The dissector tube I0 comprises a photoelectric cathode 22 upon which radiations from an ob ject O are focussed by any suitable optical system represented schematically by the single lens 38, an electrostatic accelerating field producing means comprising a plurality of conducting rings .23 to 37, inclusive, and a pick-up member 39 at .-sistor are connected to a transmitter Aoutputsignals of the dissector le 'arepreparedifor the end of the tube lil remote from the photoelectric cathode 22. The pick-up member 39, as in the usual dissector tube, preferably comprises a metallic iinger having an aperture therein of elemental size and an anode back of the aperture for receiving electrons which pass through it. Any suitable electronmultiplier (not shown) may be enclosed within the pick-up member 39. In order that the electric eld, which accelerates the photoelectrons from the cathode 22 towards the anode in the member 39, be uniform in intensity and axial in direction, the conducting ringsv23-to 31, inclusive, are connected'respectively-to points of dierent potential on the voltage divider 43 which is shown in detail in Fig. 2. The divider 43, the circuit arrangement of which will'bede'scribed more fully below, is so arranged that'the potential applied to each of the rings 23 to 3l, inclusive, increases uniformly in the direction of theel'ectron flow. A mesh cap 44 on or near the end wall of the tube it is placed at the same .potential as v'the .ring 23. The metallic nger 39 is rplaced yat ground potential which isalsothe potential voi the vnearest ring member 25. The anode in theapickup -nnger 39 is 'connected ythrough a resistor v(not shown) to ground and the terminals of-this re wherein the radiation, by means of anysuitable sending antenna, to a receiving station.

Sweep waves are 'applied to Ithehorizontal and kvertical sweep windings, fand alternating cornponents applied to the various Vpotential rings @2% to 3l, inclusive, in the dissector "tube lil -invany suitable manner, as, Alfor example, in the man'- ner disclosed in the `parent application, :Serial No. 770,639.

The voltage vrdivider circuit shown inFig..-2 lis suitable yfor .producing 4the ipotentials required for the tube of Fig.1. yThe :circuit of Fig. VZilla-s a negative part (comprising vthe vtwo ltubes t5! ,and E52 on the vleft and the circuits :associated therewith) and a positive .part (the-rest of fthe circuit). The pick-up ngerg andthe :ring nearest it are connected to ground which is'the Vpotential of the terminal common lto the 'left Vand 'right .parts vol :the circuit f. :IA high voltage, direct current power-'supply 'lill having lits positive terminal 'grounded ris associated "with the 'positive partici 'the vacuum tube .potentioma -e'ter circuit shown in Fig. 2. Between .ground :and Athe lnegative 'terminal Aoftlr-i power suppl-y itil are connected Vin series a resistor it?, land the anode-cathode rcircuits of a numberioivacuum tubes lidi? to i123, inclusive. .The `varnode'oi tube iii@ -is Vconnectedto. ground and -eac'h of thek tubes Hd to ld, inclusive, yhas its anode corrnecte'd to the cathodesof `ithe preceding tube. The Ycathode ior tube i2@ is connected through resistor ifi@ `to .the negative yterminal fof *thepower supply i8?. As a result, Ythe y'anode'- cathode .paths of the tubes iilto flLiinCluSiK/Ye, are all in series and '-ii vnocurrent*isxdurawn vby the of t'nese tubes or iro'm Yany oi the -terh murals of these tubes shown. connected Fig. 2 to rings tte el, inclusivethe saine.platecurn rent flow in Eall the tubes.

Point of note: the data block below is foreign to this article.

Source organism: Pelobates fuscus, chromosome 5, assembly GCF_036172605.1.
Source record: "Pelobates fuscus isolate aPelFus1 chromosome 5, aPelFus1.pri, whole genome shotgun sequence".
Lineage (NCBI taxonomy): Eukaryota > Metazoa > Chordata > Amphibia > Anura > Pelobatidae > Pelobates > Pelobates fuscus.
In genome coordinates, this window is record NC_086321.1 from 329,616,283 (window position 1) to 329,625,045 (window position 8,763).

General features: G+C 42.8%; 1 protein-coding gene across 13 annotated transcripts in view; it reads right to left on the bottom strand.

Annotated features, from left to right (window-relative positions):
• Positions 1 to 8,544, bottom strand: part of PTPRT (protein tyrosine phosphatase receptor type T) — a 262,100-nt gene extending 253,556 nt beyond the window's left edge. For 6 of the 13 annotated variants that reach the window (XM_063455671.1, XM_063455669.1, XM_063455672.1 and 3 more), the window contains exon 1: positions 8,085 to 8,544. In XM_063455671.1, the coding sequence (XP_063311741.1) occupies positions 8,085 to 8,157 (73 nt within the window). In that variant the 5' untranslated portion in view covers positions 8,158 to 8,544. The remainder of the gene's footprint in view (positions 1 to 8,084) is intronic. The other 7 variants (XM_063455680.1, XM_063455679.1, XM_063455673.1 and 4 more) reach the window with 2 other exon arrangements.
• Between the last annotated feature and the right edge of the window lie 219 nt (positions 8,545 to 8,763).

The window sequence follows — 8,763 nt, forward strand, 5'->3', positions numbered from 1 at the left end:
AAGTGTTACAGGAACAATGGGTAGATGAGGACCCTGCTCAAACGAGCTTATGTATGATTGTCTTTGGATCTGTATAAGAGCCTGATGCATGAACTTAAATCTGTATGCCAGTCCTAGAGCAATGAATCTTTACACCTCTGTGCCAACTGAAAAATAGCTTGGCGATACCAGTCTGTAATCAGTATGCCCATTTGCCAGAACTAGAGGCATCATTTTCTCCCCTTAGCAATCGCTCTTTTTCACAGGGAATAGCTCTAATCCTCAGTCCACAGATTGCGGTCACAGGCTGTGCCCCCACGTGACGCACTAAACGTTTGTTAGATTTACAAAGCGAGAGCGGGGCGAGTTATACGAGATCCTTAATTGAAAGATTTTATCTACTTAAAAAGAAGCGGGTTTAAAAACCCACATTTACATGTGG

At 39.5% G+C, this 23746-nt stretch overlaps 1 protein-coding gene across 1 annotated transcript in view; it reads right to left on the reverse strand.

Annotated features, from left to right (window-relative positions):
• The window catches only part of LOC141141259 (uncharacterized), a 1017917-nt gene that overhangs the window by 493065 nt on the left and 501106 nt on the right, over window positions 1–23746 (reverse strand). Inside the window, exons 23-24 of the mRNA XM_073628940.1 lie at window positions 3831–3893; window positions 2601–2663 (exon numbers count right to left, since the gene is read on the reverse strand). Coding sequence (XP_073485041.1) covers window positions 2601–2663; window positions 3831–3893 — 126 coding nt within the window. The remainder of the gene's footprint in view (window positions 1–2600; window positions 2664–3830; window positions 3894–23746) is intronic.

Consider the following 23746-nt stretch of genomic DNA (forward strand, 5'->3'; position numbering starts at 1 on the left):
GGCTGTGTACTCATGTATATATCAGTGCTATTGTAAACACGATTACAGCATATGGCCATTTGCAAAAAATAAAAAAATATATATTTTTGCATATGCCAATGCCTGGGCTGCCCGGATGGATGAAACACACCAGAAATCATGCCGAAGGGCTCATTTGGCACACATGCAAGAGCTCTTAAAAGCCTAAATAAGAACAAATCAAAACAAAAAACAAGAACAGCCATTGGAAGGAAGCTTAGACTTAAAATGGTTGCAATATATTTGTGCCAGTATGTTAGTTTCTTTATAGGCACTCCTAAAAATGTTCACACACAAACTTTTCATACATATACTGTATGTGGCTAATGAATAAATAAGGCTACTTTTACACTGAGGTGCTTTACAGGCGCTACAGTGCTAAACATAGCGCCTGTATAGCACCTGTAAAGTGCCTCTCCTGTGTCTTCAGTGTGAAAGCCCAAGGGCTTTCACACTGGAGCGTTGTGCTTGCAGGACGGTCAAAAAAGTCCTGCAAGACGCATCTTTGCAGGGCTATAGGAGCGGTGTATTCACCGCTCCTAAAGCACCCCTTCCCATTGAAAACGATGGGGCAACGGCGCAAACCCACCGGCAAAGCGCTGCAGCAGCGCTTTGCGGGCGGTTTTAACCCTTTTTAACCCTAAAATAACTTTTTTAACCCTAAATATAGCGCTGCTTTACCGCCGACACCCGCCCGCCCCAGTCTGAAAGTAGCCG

The grid of each of the tubes 39 to ldnelusive, is connected to'tlie corresponding junction point between apairof the .resistors aldil fito ifi-i3, inclusive, which resistors .are conneoted1in series between ground and the :negative Iterminal of the high voltage supply. `As fa result i"each grid or" the'seriesof tubes its Ito l, inclusive,

--inclusi-ve, form a set of potentials decreasing :progressively ziromground (potential of ring 2li)V tora large negatio/eA potential (potential of ring Each of the resistors l2! to $32, inclusive, is shuiated"by'fa capacitor i3d to M5, respecf't'ively. 'The electric eld formed by these ring voltages is extended beyond the cathode 22 by mea-ns \oi the ring 3l which is more negative than the cathode 22 and extended in the opposite vdirection bey'ond the .piclreu-p ringer 3S by meansofzthe Arings 12d land it to which are api 4plied .positive :potentials with respect to tlfiatvlf the anode nger 39 .by means of ther-left portion of the voltage divider circuit i3 shownin Fig.V 2. .The ineen cap lon or ffnea'r fthe end `wall "of Vthe tube fis placed `Vat the same potential Yas .the ring and is Vusedfto preverit vthe electric field lines trom cur-ving up vtoward-'the ring 23. This .makesfpossible 'a inor'e uniform eld distribution within the tube it.

Referring .now ytothe left -lportion ofithe volt age vdivider 'circuit loi Fig. :2, 'the `potentionie't'er comprising the resistors Ellie, WE Iand idd' is oonnected fbetween the plus terminal foi -a direct currentsupply .i-zl designated "fDls'sector voltage supply #2 (which iis 'usually of lower voltage than 'the Dissect'or voltage supply `#1") and ground. The resistors VTIi land 'Hi8 @are respectively 'sliuntedbycondensers MSE and les. Tire terminal Itri-iis connected Ito Ythe oommonlterininal or .resistors Vvist* and 'fiel aridlto the grids'ofia tube 52, 'the anode-'cathode 'ci'rcudtY of :which -lis connected in Sa kseries fcircuit "with the 'corresponding circuitof atube T52 an'dlafresis'tor l5?, across vthis power supply iid?. "-The common terminal of ith'e uresistors fi'l' and ll'i is lconnected to the :control 'element fof the tube J52.